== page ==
In the late 1960s, Lichtenstein had stopped using comic book sources. In the 1970s, his focus turned to creating paintings that referred to the art of early 20th century masters like Picasso, Matisse, Léger and Dalí. In the 1980s and '90s, he also painted representations of modern house interiors, brushstrokes and mirror reflections, all in his trademark, cartoon-like style. He also began working in sculpture.
In the 1980s, Lichtenstein received several major large-scale commissions, including a 25-foot-high sculpture titled "Brushstrokes in Flight" for the Port Columbus International Airport in Columbus, Ohio and a five-story-tall mural for the lobby of the Equitable Tower in New York. Lichtenstein was committed to his art until the end of his life, often spending at least 10 hours a day in his studio. His work was acquired by major museum collections around the world, and he received numerous honorary degrees and awards, including the National Medal of Arts in 1995.
He died in 1997
Like most Pop Art, Lichtenstein’s paintings resist easy political reading.
Is he celebrating the wham-bam action of the war, the thrill of the chase, the glory of the kill? Or is he commenting on that celebration as dehumanizing to both the enemy and self?
These questions (even if the artist never meant to raise them) hang over us half a century later.
Whaam! flies straight out of the pages of popular war-based comic books moulding the minds of young men who were too young yet to fight in either the Cold War or the one starting to heat up—Vietnam. It is attacking the romantic image of war promoted by comics and Hollywood films in the Cold War era. Whaam! was completed just before the US became heavily involved in the war in Vietnam. It could be read as a warning of the implications of such a war.
Lichtenstein made realistic paintings of an unreal world. His art is gloriously paradoxical – and the cleverest paradox is that, as in Whaam! the imaginary world turns out to have echoes in the actual one.
In Whaam! this free art is mockingly parodied. Lichtenstein carefully accurately recreates an image – and that image shows a man finding freedom in machines. As he fires, the pilot obtains a sense of release. Like Jack the Dripper from Dr Strangelove, he expresses himself – but does it by pressing a button.
The approach taken by Lichtenstein has been described as pop art. Pop art is an art movement that emerged in the 1950s and flourished in the 1960s in America and Britain, drawing inspiration from sources in popular and commercial culture. Key pop artists include Andy Warhol, Roy Lichtenstein, Richard Hamilton, Peter Blake and David Hockney.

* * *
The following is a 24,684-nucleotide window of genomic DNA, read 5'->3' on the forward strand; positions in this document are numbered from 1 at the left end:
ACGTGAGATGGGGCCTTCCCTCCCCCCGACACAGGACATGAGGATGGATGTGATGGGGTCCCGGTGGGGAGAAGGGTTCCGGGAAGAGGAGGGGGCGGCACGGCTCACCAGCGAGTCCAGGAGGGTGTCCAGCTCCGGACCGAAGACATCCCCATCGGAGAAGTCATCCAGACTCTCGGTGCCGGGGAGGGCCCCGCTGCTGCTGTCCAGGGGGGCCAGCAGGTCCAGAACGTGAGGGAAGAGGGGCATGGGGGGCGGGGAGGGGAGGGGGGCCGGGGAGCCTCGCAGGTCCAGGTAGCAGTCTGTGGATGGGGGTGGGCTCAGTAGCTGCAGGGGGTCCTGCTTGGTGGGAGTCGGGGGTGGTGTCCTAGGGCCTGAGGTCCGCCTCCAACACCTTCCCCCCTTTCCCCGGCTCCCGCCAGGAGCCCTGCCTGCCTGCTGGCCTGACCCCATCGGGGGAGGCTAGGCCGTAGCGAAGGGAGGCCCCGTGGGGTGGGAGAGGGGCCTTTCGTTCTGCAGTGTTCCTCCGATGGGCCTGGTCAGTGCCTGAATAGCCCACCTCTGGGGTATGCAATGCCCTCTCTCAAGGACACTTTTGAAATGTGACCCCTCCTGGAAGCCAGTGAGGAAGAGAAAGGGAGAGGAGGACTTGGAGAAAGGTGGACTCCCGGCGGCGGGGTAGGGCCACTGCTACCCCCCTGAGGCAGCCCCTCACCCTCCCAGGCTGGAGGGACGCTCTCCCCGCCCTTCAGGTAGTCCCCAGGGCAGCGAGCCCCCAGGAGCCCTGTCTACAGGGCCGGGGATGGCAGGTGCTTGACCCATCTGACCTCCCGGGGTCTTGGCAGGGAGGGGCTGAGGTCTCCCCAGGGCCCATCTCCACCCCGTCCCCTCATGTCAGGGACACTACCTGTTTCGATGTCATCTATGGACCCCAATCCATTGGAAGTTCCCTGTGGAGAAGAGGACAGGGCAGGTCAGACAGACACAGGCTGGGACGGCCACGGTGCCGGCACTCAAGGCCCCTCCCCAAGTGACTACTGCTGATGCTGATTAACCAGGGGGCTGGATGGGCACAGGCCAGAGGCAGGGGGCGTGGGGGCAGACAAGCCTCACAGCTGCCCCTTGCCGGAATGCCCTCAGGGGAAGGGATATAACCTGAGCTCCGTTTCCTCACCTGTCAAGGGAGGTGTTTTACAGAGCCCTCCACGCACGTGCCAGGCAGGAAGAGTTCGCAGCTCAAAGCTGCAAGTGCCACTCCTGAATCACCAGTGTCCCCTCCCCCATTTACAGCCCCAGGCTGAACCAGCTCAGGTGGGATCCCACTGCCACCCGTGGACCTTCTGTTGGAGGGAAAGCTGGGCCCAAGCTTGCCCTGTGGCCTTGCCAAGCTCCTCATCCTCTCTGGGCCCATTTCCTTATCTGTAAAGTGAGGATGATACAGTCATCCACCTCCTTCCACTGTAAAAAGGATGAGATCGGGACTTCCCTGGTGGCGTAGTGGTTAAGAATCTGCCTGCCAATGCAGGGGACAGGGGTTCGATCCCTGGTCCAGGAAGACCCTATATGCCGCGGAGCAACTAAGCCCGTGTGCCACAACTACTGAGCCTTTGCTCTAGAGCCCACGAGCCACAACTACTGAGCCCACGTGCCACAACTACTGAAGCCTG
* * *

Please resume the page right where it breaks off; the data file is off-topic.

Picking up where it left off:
It began as a revolt against the dominant approaches to art and culture and traditional views on what art should be. Young artists felt that what they were taught at art school and what they saw in museums did not have anything to do with their lives or the things they saw around them every day. Instead, they turned to sources such as Hollywood movies, advertising, product packaging, pop music and comic books for their imagery.
In the late 1950s and early 1960s, a “cultural revolution” was underway, led by activists, thinkers, and artists who sought to rethink and even overturn what was, in their eyes, stifling social order ruled by conformity. The Vietnam War incited mass protests, the Civil Rights Movement sought equality for African Americans, and the women’s liberation movement gained momentum.
It was in this climate of turbulence, experimentation, and consumerism that a new generation of artists emerged in Britain and America in the mid- to late-1950s.
Pop artists began to look for inspiration in the world around them, representing—and, at times, making art directly from—everyday items, consumer goods, and mass media.
They did this in a straightforward manner, using bold swaths of primary colours, often straight from the can or tube of paint. They adopted commercial methods like silk-screening, or produced multiples of works, downplaying the artist’s hand and subverting the idea of originality—in marked contrast to the highly expressive, large-scale abstract works of the Abstract Expressionists, whose work had dominated post-war American art.
Pop artists favoured realism, everyday (and even mundane) imagery, and heavy doses of irony and wit.Pop artists like Andy Warhol and Roy Lichtenstein were very aware of the past. They sought to connect fine art traditions with pop culture elements from television, advertisements, films, and cartoons.
At the same time, their work challenged traditional boundaries between media, combining painted gestures with photography and printmaking; combining handmade and readymade or mass-produced elements,
By creating paintings or sculptures of mass culture objects and media stars, the Pop art movement aimed to blur the boundaries between "high" art and "low" culture. The concept that there is no hierarchy of culture and that art may borrow from any source has been one of the most influential characteristics of Pop art.
Pop artists seemingly embraced the post-WWII manufacturing and media boom.
Some critics have cited the Pop art choice of imagery as an enthusiastic endorsement of the capitalist market and the goods it circulated.
Others have noted an element of cultural critique in the Pop artists' elevation of the everyday to high art: tying the commodity status of the goods represented by the status of the art object itself, emphasizing art's place as, at base, a product.